If you were injured at work, you may be left wondering how you’ll pay for medical bills or make ends meet. As an insurance paid by your employer, workers’ compensation can give employees peace of mind after they’ve been injured on the job. In the state of Georgia, workers’ compensation laws are fairly straight forward. If you’re unsure if you qualify for workers’ compensation insurance, Ashenden & Associates can help you determine your rights and if you are in fact qualified for the insurance. To give a head start, here are 5 indicators to help determine if you’re eligible for workers’ compensation.
Your Employer Has Workers’ Compensation Insurance
Georgia state law requires all employers with 3 or more employees to have workers’ compensation insurance. This includes businesses that are employing part time workers as well. If you are employed as a full or part time worker with a business that employs 3 or more workers, you are entitled to workers’ compensation if you become injured while on the job.
You Are An Employee
It may seem like common sense, but in order to be eligible for workers’ compensation, you must be an actual employee of the company in question. This is classified as a person working full or part time for an employer and paying taxes under the W2 tax form. Other affiliates of the business, such as independent contractors, volunteers, federal employees, railroad workers and domestic workers.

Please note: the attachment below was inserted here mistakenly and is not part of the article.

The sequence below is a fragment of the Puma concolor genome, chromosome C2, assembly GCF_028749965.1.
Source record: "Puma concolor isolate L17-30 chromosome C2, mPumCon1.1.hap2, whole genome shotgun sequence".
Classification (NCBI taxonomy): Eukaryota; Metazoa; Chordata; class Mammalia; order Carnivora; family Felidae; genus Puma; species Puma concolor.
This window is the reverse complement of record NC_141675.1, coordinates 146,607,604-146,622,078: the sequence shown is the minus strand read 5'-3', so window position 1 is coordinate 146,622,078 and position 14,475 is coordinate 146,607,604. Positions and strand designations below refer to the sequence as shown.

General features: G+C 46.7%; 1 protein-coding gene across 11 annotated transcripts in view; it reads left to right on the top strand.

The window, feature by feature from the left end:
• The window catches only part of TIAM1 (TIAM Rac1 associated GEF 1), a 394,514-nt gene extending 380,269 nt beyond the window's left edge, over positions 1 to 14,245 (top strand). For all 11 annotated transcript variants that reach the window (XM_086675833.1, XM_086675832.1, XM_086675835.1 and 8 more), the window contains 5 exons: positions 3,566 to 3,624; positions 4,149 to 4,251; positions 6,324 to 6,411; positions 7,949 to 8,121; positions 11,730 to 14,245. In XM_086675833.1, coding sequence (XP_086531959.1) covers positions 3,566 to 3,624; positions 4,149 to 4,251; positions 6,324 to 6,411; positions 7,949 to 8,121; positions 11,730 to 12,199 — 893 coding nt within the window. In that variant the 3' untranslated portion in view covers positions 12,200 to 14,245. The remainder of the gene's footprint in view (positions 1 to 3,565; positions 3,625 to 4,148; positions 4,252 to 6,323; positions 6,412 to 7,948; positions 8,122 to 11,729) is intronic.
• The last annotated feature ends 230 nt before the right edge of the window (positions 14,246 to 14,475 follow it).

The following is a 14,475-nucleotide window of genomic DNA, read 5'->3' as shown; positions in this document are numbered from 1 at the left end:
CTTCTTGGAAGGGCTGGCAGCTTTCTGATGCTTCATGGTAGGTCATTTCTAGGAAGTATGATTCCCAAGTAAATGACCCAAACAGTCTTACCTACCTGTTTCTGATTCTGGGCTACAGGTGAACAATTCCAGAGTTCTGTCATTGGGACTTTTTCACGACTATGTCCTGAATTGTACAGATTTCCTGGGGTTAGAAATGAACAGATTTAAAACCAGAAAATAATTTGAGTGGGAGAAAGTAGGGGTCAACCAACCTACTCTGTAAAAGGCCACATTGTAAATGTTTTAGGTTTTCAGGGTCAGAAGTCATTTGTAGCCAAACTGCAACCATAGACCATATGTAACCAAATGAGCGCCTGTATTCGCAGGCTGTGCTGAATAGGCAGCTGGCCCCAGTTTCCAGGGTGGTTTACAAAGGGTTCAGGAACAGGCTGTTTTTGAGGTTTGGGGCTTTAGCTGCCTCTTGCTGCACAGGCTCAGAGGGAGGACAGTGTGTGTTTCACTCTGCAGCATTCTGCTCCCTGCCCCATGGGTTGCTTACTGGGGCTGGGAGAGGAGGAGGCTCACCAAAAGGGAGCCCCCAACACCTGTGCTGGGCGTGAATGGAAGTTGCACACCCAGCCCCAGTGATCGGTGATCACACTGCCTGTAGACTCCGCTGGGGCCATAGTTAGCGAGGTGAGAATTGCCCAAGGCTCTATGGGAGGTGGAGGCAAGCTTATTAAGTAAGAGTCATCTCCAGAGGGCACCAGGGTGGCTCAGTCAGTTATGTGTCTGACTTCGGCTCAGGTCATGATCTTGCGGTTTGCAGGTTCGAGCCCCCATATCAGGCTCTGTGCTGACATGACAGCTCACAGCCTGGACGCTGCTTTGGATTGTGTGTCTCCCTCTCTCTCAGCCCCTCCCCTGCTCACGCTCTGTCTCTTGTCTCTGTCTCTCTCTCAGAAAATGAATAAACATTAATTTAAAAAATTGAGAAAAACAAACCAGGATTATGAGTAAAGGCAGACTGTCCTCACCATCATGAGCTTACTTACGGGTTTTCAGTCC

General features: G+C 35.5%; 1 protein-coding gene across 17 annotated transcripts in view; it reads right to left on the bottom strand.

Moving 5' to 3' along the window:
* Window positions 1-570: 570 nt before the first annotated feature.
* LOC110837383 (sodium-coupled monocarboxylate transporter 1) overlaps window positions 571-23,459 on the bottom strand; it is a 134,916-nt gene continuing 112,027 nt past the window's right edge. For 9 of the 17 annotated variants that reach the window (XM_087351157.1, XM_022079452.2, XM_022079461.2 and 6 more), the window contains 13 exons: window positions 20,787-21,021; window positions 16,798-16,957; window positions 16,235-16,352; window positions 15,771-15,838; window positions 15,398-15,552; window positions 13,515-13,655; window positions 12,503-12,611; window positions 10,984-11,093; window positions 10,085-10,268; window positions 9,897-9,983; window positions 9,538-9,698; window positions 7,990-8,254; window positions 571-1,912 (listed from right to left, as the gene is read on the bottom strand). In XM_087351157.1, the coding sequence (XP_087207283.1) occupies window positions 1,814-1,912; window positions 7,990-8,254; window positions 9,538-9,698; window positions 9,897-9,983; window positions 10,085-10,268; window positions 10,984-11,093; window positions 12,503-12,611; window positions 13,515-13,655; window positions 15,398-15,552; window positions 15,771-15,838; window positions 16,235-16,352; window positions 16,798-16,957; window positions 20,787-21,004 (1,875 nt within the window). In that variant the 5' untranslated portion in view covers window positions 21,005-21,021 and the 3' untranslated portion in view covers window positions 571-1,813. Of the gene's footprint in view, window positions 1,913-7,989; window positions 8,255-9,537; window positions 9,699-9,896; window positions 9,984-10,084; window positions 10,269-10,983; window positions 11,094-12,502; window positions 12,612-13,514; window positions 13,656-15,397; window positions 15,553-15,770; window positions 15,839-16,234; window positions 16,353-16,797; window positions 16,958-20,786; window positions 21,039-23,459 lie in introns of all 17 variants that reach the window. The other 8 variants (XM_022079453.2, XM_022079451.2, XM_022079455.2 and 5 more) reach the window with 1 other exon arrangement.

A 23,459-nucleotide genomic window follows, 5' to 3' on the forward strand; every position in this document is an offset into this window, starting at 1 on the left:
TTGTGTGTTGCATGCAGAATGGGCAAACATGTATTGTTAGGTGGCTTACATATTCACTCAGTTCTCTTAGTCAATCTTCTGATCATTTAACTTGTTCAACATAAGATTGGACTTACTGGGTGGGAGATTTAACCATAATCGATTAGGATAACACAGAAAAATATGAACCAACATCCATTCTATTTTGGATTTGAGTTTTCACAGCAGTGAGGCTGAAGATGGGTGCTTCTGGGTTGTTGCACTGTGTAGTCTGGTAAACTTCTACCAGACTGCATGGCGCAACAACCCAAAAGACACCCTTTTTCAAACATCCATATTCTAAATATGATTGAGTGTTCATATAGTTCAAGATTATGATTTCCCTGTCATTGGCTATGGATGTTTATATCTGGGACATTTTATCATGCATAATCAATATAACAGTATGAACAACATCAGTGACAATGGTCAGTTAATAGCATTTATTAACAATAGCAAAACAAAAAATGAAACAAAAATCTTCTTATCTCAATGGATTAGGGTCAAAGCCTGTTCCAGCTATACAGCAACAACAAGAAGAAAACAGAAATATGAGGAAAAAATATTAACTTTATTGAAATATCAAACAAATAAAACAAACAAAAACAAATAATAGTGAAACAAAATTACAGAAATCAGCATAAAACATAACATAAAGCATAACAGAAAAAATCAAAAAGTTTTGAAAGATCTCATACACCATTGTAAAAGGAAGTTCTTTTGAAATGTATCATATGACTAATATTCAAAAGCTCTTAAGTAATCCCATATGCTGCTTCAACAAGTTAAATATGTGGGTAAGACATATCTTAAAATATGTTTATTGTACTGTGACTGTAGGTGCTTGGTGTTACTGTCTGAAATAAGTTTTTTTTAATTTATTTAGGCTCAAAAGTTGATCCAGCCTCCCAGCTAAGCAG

Your Injury Is Work Related
In order to be eligible for workers’ compensation in Georgia, your injury must be directly related to an incident at the workplace. Be sure to document the incident with a manager or supervisor as soon as possible; waiting longer than 30 days may disqualify you from receiving benefits.
Your Illness Is Work Related
You’re also entitled to workers’ compensation if you become ill on the job. However, this is only the case if your condition is proven as a direct result to your workplace. For example, asbestosis is a lung disease that causes scarring in the lung tissue, making it difficult to breathe. It’s a result of breathing in asbestos fibers that may be present on construction sites and at shipyards. This form of disease can be linked to a worksite, therefore making it an eligible claim for workers’ compensation.
You Experience Hearing Loss or Mental Impairment
Those who work in noisy environments such as construction sites and factories may experience hearing loss. If you’ve noticed your quality of hearing has decreased, this may be covered under workers’ compensation.
In addition, mental impairment or disturbances that were triggered by an event while at work may be covered under the insurance. For example, a traumatic event such as a robbery or witnessing a death at the workplace may trigger a depressive episode or paranoia. If this can be proven, you may qualify for workers’ compensation.
It can be difficult to prove that an illness, injury or traumatic experience is directly related to your workplace. If your experience falls in a grey area, or you’re simply unsure of the next steps, contact Ashenden & Associates for a consultation.